Maria Angeles Serrano


M. Ángeles Serrano obtained her Ph.D. in Physics at the Universitat de Barcelona (UB) in 1999 with a thesis about gravitational wave detection. In 2000, she also received her Masters in Mathematics for Finance at the CRM-Universitat Autònoma de Barcelona. After four years in the private sector as IT consultant and mutual funds manager, Prof. Serrano returned to academia in 2004 to work in the field of Network Science. Subsequently, she was a researcher at Indiana University (USA), the École Polytechnique Fédérale de Lausanne (Switzerland), IFISC Institute (Spain), and held a Ramón y Cajal research associate appointment at UB until october 2015. The results of her investigations are summarized in major peer reviewed international scientific journals -including Nature, PNAS, PRL, …-, book chapters, and conference proceedings. Prof. Serrano leads and participates in several research projects at the international and national levels. She is also actively involved in advising and research supervision. She serves in evaluation panels and program scientific committees, and acts as a reviewer in several international journals. In February 2009, she obtained the Outstanding Referee Award of the American Physical Society. She is a Founder Member of Complexitat, the Catalan Network for the study of Complex Systems, and Promoter and Board Member of UBICS, the Universitat de Barcelona Institute of Complex Systems.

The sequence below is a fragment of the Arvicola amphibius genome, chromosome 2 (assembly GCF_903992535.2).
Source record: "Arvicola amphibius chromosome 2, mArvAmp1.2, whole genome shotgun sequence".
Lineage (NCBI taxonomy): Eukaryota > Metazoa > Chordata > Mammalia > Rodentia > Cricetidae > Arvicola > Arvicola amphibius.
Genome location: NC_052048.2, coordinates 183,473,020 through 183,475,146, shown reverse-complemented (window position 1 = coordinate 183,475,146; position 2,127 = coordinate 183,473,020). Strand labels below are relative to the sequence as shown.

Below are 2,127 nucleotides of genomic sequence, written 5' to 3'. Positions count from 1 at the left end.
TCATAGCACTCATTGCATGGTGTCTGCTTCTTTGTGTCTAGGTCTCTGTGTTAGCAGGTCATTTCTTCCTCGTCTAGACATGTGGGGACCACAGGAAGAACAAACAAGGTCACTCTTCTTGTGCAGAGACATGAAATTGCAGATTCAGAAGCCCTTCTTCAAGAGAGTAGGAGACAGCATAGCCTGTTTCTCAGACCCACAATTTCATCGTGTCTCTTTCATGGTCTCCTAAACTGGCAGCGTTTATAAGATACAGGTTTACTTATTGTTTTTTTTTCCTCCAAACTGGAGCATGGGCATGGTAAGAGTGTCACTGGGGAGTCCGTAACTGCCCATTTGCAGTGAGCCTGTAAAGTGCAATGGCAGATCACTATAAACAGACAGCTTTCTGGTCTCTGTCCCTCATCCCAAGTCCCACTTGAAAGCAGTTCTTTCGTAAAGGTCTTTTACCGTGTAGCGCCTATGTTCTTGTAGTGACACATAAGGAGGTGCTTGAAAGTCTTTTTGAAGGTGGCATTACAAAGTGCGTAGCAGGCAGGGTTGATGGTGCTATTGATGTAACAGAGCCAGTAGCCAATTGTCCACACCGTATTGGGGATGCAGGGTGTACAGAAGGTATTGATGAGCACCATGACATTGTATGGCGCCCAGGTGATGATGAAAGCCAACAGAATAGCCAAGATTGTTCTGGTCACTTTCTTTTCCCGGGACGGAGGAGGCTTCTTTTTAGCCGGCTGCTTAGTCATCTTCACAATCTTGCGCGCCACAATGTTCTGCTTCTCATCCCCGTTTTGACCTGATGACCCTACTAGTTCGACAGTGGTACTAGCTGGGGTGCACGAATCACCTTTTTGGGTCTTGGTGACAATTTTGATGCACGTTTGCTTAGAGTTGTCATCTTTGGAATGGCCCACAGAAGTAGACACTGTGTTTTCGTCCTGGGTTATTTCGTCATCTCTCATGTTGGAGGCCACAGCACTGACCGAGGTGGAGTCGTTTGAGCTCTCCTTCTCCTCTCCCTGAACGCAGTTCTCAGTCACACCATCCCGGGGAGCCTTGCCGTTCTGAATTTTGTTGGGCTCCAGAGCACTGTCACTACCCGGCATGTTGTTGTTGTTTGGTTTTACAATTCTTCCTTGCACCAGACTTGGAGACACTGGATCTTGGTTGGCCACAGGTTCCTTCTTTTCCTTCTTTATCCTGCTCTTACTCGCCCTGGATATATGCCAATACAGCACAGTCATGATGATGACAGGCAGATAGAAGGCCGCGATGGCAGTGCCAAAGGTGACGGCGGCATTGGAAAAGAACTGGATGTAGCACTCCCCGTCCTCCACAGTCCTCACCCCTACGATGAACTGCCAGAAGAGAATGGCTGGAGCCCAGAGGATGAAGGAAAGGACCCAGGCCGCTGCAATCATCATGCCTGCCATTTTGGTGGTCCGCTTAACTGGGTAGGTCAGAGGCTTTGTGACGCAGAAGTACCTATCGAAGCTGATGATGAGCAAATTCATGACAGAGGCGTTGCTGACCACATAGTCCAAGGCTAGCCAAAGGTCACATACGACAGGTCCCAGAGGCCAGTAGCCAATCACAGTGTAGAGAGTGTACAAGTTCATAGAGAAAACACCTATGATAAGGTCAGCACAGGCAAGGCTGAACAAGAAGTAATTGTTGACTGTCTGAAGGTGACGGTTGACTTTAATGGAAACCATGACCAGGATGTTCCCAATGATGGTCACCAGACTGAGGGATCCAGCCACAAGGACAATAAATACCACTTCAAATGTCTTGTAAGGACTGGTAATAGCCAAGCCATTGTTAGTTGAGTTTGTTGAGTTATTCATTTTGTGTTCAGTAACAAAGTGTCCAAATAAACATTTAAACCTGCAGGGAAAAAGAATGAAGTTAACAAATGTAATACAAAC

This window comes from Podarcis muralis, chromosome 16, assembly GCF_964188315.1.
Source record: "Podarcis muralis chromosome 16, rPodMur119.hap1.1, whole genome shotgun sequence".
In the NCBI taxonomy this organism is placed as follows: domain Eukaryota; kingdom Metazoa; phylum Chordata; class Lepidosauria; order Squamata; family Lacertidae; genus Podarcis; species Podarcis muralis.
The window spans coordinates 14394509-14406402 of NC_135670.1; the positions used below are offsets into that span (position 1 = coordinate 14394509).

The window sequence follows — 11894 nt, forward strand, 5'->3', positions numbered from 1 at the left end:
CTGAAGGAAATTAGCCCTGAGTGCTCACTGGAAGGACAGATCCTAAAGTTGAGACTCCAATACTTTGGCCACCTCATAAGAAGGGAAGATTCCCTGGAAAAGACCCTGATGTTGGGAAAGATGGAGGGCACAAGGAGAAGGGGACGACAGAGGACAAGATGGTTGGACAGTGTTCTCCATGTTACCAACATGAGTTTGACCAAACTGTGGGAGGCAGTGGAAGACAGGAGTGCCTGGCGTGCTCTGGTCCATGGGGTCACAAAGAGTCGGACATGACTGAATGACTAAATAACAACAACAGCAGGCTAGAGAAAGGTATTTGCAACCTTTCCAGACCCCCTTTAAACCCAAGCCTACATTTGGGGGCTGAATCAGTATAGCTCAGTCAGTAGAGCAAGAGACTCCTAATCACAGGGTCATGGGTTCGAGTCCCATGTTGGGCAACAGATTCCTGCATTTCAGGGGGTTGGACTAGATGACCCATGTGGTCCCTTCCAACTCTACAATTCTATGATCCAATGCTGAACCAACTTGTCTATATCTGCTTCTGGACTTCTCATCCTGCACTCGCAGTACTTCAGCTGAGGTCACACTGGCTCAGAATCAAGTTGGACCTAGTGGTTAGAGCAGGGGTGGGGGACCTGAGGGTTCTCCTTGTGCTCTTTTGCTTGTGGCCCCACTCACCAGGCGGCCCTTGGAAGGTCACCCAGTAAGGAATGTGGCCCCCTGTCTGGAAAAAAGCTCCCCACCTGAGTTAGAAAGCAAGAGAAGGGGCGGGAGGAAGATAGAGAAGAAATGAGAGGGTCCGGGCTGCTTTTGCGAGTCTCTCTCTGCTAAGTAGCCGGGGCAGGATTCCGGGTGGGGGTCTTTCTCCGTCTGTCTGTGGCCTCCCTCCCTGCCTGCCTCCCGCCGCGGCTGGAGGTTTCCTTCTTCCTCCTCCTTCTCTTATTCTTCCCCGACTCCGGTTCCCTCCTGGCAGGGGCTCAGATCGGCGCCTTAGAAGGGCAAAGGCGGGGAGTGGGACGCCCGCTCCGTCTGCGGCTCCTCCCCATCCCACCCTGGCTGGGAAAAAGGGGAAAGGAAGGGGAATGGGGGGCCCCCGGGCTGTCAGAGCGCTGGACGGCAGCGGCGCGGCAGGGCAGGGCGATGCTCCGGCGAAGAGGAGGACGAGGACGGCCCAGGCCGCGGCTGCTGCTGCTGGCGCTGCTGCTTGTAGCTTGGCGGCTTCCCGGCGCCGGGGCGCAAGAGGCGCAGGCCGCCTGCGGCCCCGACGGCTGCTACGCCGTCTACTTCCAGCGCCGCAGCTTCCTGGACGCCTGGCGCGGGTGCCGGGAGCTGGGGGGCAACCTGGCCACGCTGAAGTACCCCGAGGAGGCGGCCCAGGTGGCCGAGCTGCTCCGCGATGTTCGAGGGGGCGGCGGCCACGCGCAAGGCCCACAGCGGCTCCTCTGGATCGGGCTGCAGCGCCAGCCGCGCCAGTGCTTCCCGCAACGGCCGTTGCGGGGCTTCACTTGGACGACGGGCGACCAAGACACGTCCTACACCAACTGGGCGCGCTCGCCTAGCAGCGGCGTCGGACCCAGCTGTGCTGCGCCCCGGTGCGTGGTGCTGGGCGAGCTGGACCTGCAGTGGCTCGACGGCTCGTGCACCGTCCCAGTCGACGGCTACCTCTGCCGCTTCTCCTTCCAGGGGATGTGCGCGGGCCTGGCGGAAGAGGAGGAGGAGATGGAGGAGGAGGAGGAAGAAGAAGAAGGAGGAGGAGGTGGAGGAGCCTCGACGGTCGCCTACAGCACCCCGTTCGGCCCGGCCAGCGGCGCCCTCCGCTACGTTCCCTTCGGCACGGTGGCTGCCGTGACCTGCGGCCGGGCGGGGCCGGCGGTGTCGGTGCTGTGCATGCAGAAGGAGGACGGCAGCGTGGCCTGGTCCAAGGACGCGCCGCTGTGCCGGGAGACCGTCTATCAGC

• Scaling up and down complex networks

    Invited Talks
    02-10-2022 - 10:00-10:30

    The renormalization group allows a systematic investigation of physical systems when observed at different length scales. However, the small-world property of complex networks complicates renormalization by introducing correlations between coexisting scales. Network geometry offers now a powerful framework to renormalize real complex networks on the basis of similarity distances between nodes in a latent hyperbolic space. The technique is based on network maps, geometric representations of real networks that are progressively coarse-grained and rescaled to unfold them into a multilayer shell. We found that the renormalized multilayer shells of real networks, including connectomes of the human brain, show multiscale self-similarity, which is also found in the evolution of some growing real networks. This suggests that evolutionary processes can be modeled by reversing renormalization. Multiscale network shells can be used to produce scaled down and scaled up replicas of real networks, a useful tool for the study of processes where network size is relevant.

Maria Angeles Serrano